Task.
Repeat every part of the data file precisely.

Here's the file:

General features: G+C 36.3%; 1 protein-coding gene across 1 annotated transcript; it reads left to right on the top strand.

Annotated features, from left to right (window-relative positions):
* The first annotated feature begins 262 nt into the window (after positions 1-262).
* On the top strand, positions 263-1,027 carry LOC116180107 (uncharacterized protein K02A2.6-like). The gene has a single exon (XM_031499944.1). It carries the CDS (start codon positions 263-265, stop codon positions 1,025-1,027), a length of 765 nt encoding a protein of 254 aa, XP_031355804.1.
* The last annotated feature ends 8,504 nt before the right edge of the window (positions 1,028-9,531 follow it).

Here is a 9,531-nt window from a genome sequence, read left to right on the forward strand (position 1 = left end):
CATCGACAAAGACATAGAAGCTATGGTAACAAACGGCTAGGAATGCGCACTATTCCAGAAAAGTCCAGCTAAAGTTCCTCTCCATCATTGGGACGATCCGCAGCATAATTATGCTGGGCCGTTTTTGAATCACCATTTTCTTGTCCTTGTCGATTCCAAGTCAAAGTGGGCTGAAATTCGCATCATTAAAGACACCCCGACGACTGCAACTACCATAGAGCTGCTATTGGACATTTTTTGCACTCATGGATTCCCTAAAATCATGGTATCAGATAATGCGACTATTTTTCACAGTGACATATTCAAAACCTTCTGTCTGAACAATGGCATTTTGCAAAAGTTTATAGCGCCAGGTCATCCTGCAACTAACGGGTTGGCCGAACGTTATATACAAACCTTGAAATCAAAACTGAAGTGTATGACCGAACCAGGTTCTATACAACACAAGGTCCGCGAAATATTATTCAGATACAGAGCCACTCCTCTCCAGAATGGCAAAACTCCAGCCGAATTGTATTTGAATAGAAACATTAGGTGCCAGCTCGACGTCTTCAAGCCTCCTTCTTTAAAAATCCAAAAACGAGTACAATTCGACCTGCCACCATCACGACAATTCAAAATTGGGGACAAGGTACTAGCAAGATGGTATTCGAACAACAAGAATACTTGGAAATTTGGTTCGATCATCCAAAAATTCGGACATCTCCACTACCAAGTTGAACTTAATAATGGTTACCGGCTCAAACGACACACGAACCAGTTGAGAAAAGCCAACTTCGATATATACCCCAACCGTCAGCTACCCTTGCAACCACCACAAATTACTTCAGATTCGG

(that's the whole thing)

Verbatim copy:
General features: G+C 36.3%; 1 protein-coding gene across 1 annotated transcript; it reads left to right on the top strand.

Annotated features, from left to right (window-relative positions):
* The first annotated feature begins 262 nt into the window (after positions 1-262).
* On the top strand, positions 263-1,027 carry LOC116180107 (uncharacterized protein K02A2.6-like). The gene has a single exon (XM_031499944.1). It carries the CDS (start codon positions 263-265, stop codon positions 1,025-1,027), a length of 765 nt encoding a protein of 254 aa, XP_031355804.1.
* The last annotated feature ends 8,504 nt before the right edge of the window (positions 1,028-9,531 follow it).

Here is a 9,531-nt window from a genome sequence, read left to right on the forward strand (position 1 = left end):
CATCGACAAAGACATAGAAGCTATGGTAACAAACGGCTAGGAATGCGCACTATTCCAGAAAAGTCCAGCTAAAGTTCCTCTCCATCATTGGGACGATCCGCAGCATAATTATGCTGGGCCGTTTTTGAATCACCATTTTCTTGTCCTTGTCGATTCCAAGTCAAAGTGGGCTGAAATTCGCATCATTAAAGACACCCCGACGACTGCAACTACCATAGAGCTGCTATTGGACATTTTTTGCACTCATGGATTCCCTAAAATCATGGTATCAGATAATGCGACTATTTTTCACAGTGACATATTCAAAACCTTCTGTCTGAACAATGGCATTTTGCAAAAGTTTATAGCGCCAGGTCATCCTGCAACTAACGGGTTGGCCGAACGTTATATACAAACCTTGAAATCAAAACTGAAGTGTATGACCGAACCAGGTTCTATACAACACAAGGTCCGCGAAATATTATTCAGATACAGAGCCACTCCTCTCCAGAATGGCAAAACTCCAGCCGAATTGTATTTGAATAGAAACATTAGGTGCCAGCTCGACGTCTTCAAGCCTCCTTCTTTAAAAATCCAAAAACGAGTACAATTCGACCTGCCACCATCACGACAATTCAAAATTGGGGACAAGGTACTAGCAAGATGGTATTCGAACAACAAGAATACTTGGAAATTTGGTTCGATCATCCAAAAATTCGGACATCTCCACTACCAAGTTGAACTTAATAATGGTTACCGGCTCAAACGACACACGAACCAGTTGAGAAAAGCCAACTTCGATATATACCCCAACCGTCAGCTACCCTTGCAACCACCACAAATTACTTCAGATTCGG